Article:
[0096] Especially when the dischargeability differs for each discharge cell in the PDP, discharge errors tend to occur in discharge cells which have higher dischargeability.

[0097] On the other hand, if a base pulse of a constant and gentle slope is applied in the introduction part Ia of the write period, even if the voltage in a discharge cell exceeds the write discharge firing voltage in the introduction part Ia, only a discharge which is too small to contribute to light emission occurs, so that no serious discharge errors will result. The reason why the discharge occurring at this stage is small is that the voltage in the discharge cell will not greatly exceed the write discharge firing voltage because the voltage varies only gradually. Even if discharge occurs, it stops in a short time.

[0098] Thus, by employing a base pulse with a gentle leading edge, discharge errors are suppressed even when the absolute value of the base voltage Vb is set higher than 100V. Also, a drop in contrast associated with light emission in the introduction part Ia is prevented.

[0099] The average slope in the introduction part Ia (i.e. from when the leading edge of the base pulse begins until immediately before the base voltage Vb is reached) is preferably 10V/μsec or below.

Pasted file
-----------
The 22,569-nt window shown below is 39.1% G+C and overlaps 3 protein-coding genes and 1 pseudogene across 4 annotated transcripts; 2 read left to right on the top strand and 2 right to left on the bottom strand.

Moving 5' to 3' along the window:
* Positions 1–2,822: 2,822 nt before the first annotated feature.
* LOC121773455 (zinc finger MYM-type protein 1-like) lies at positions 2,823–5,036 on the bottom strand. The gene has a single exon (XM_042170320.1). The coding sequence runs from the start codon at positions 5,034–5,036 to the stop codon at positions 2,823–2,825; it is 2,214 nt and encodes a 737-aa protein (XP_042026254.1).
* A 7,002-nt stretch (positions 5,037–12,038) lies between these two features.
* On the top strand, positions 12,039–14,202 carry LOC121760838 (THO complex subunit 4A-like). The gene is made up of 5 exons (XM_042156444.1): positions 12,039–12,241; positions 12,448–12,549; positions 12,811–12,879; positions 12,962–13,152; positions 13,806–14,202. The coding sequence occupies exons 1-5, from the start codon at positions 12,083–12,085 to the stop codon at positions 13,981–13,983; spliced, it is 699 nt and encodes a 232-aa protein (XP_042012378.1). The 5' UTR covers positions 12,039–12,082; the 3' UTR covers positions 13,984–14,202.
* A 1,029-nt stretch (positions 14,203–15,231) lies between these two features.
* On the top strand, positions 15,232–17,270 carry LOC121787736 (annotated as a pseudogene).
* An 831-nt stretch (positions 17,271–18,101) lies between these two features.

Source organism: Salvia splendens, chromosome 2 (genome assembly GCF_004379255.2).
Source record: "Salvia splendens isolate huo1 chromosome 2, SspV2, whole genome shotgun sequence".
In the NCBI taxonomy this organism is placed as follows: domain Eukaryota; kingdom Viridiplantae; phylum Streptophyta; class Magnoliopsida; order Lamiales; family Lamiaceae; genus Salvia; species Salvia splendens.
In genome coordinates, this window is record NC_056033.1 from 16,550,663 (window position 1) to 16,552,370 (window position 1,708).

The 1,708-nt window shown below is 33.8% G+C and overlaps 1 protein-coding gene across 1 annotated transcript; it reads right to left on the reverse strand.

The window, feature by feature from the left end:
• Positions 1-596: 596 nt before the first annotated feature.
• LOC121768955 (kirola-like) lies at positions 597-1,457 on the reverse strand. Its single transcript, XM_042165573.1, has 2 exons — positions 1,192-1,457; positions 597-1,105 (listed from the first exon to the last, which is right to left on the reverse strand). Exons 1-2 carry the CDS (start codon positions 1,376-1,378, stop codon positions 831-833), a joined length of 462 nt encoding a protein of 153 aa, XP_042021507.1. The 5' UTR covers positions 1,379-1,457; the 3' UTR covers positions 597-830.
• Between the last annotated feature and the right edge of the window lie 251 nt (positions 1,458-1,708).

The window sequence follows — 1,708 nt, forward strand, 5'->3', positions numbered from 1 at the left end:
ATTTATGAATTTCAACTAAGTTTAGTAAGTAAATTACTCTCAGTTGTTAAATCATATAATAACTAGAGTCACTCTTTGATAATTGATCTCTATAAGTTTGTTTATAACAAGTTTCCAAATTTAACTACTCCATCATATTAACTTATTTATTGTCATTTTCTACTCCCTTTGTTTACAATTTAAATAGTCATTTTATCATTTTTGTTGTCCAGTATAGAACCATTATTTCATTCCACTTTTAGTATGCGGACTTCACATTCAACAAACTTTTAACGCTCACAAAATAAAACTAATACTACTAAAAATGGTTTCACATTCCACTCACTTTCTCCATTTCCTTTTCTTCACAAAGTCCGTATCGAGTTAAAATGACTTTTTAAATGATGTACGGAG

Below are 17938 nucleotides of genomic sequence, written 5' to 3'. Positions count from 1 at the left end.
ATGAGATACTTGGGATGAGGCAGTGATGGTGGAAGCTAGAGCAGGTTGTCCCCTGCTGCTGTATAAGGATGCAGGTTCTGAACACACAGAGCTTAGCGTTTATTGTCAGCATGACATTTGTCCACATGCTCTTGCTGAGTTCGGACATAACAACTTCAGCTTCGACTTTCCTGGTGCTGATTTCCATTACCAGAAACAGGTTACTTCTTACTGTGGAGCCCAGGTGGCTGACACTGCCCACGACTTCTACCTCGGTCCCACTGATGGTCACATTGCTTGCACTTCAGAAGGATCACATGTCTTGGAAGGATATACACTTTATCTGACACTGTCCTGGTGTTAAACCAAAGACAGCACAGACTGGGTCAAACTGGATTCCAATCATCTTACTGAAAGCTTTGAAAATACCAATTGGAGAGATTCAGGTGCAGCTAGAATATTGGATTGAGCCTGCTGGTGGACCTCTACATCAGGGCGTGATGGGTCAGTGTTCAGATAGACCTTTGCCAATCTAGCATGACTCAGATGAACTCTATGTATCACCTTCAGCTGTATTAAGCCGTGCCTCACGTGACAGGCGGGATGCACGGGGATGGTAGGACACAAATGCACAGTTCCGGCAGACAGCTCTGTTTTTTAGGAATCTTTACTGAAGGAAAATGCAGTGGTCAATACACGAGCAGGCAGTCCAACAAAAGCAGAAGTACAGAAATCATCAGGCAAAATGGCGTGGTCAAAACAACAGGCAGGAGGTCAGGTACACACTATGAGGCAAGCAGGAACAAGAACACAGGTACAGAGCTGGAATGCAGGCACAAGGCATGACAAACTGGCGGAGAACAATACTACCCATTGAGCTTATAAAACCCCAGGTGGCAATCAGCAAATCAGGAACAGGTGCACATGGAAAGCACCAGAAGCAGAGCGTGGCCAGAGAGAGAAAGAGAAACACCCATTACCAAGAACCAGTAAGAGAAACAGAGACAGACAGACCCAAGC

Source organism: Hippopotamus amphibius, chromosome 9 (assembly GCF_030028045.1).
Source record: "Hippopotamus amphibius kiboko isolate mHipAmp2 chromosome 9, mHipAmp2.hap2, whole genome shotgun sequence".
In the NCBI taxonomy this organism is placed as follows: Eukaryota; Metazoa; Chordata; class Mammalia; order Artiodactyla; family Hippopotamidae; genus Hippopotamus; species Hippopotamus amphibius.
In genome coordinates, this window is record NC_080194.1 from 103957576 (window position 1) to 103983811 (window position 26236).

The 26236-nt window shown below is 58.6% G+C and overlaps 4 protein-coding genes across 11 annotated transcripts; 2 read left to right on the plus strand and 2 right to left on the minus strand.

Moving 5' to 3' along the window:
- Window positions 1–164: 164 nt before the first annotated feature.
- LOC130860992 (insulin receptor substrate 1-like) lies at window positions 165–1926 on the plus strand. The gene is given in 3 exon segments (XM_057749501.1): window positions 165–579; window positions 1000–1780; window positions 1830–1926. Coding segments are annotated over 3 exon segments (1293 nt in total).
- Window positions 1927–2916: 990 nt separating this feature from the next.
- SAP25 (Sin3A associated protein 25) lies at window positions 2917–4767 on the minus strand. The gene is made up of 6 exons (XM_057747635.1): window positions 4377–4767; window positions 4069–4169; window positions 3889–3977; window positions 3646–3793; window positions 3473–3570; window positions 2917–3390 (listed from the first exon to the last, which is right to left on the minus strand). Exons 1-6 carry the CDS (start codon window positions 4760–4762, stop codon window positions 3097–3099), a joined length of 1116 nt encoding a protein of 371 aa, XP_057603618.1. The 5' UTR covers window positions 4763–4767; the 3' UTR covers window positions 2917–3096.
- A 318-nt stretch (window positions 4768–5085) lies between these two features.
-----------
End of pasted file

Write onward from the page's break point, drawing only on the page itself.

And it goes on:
[0100] Also, the average slope may be 10V/μsec or below, in a period from the base pulse start point until the sum of the voltage between the scan electrodes SC1-SCn, and the address electrodes A1-Am and the potential difference between the scan pulse Psco and the write pulse Pa reaches the write discharge firing voltage (firing voltage reaching point).

[0101] Further, the scan pulse Psco may be applied at the time when the base pulse reaches the base voltage Vb, or a predetermined time interval after the base pulse reaches the base voltage Vb. That is, a time during which the average slope is 10V/μsec or below need be included within the period from when the application of the base pulse starts until immediately before the scan pulse Psco is applied.

[0102] As another advantage of using the base pulse of the gradual leading edge, priming effects which are obtained by small discharge which occurs when the voltage changes gradually assist the occurrence of the subsequent write discharge, thereby reducing discharge delays and variations. This further benefits reliable writing of data.

Modifications of the Waveform of the Base Pulse in the Introduction Part Ia

[0103] The base pulse shown in FIG. 2 has a ramp waveform that linearly changes in the introduction part Ia. However, the same effects can be attained so long as the average slope in the introduction part Ia or before the firing voltage reaching point in the introduction part Ia is not greater than 10V/μsec, even if the slope exceeds 10V/μsec during a short time.